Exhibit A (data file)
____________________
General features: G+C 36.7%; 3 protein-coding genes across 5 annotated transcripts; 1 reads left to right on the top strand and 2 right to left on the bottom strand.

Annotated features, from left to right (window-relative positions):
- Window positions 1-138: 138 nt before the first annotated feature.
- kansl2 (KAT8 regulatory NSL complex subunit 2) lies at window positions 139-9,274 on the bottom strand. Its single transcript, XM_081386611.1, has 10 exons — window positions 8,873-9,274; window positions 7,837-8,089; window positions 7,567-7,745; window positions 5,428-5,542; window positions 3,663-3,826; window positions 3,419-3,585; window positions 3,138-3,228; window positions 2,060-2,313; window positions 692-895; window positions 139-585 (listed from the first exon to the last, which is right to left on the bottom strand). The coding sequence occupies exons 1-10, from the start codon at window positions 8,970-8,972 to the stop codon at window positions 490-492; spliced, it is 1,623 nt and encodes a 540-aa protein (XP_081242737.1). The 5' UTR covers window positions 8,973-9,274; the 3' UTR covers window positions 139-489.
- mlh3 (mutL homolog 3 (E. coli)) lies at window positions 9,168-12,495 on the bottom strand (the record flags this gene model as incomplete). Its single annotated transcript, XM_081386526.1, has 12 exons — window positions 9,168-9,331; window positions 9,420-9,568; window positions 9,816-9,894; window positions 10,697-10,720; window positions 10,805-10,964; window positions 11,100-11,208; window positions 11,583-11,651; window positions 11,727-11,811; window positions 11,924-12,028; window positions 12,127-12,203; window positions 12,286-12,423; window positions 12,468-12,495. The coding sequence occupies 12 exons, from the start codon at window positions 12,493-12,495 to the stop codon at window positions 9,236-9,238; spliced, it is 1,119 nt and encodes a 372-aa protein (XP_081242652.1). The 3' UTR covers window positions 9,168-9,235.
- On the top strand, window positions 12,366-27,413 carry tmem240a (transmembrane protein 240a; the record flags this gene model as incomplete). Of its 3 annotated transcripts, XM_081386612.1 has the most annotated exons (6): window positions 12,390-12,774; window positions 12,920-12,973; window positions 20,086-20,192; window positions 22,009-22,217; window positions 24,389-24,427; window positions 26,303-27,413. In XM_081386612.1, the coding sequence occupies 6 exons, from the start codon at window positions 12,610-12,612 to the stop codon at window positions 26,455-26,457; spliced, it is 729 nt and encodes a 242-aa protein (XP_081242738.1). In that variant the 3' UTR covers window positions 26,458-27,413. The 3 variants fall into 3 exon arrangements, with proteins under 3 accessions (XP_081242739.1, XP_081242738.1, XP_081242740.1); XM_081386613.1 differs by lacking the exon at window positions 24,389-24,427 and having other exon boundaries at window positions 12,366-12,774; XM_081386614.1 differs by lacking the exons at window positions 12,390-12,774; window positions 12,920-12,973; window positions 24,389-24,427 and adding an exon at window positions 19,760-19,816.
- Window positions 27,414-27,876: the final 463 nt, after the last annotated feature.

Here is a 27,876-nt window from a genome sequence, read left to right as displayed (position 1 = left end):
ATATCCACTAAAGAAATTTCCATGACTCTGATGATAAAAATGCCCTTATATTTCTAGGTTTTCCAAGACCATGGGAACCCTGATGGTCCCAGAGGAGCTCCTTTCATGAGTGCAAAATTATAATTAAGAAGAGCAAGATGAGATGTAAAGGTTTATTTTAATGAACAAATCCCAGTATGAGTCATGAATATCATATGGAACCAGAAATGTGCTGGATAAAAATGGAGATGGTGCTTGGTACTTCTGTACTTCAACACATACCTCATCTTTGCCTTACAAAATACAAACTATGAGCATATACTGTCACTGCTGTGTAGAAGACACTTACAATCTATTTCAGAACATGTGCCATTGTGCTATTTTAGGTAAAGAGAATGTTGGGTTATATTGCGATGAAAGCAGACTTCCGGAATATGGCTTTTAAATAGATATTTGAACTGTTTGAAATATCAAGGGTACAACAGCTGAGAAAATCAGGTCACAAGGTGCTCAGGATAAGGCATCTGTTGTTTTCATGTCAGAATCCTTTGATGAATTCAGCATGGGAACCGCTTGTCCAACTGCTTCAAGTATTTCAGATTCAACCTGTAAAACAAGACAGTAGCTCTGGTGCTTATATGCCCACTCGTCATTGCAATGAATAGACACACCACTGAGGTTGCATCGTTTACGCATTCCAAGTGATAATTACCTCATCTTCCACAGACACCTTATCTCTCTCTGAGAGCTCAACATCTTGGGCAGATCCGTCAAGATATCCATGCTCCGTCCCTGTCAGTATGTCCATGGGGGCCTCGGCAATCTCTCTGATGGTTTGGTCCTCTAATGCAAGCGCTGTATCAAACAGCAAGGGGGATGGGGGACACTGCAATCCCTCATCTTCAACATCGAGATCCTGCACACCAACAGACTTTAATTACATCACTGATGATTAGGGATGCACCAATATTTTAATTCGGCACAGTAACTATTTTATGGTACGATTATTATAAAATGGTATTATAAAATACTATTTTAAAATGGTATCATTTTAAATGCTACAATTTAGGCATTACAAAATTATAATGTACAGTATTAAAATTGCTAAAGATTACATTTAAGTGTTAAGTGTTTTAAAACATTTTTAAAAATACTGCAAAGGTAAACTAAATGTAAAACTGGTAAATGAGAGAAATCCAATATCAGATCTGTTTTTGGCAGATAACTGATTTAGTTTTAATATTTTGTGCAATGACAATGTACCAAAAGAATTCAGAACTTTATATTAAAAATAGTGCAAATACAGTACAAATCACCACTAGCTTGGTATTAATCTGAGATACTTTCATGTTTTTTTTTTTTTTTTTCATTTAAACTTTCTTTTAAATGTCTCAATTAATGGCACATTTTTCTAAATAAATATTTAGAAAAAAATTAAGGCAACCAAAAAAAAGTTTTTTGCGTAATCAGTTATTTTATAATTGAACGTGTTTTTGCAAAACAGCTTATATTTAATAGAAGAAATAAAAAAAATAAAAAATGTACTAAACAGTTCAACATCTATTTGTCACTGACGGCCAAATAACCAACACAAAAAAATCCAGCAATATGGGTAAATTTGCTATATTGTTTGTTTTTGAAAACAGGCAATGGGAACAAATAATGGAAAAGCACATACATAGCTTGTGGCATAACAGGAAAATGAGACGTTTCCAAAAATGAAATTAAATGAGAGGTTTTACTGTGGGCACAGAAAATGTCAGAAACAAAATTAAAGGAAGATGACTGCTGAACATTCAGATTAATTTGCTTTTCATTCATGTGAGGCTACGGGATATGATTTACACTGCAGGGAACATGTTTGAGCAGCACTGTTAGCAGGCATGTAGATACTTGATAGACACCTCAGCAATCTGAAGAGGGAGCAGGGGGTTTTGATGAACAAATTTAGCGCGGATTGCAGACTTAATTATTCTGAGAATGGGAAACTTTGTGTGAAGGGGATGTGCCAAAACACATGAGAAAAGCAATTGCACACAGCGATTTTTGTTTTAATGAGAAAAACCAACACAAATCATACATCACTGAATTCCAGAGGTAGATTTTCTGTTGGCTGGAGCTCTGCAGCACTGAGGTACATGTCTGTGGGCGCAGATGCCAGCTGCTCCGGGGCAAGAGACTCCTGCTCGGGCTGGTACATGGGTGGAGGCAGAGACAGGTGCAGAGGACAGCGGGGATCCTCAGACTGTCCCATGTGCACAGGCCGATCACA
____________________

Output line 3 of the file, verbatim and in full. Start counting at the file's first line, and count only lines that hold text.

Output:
- Window positions 1-138: 138 nt before the first annotated feature.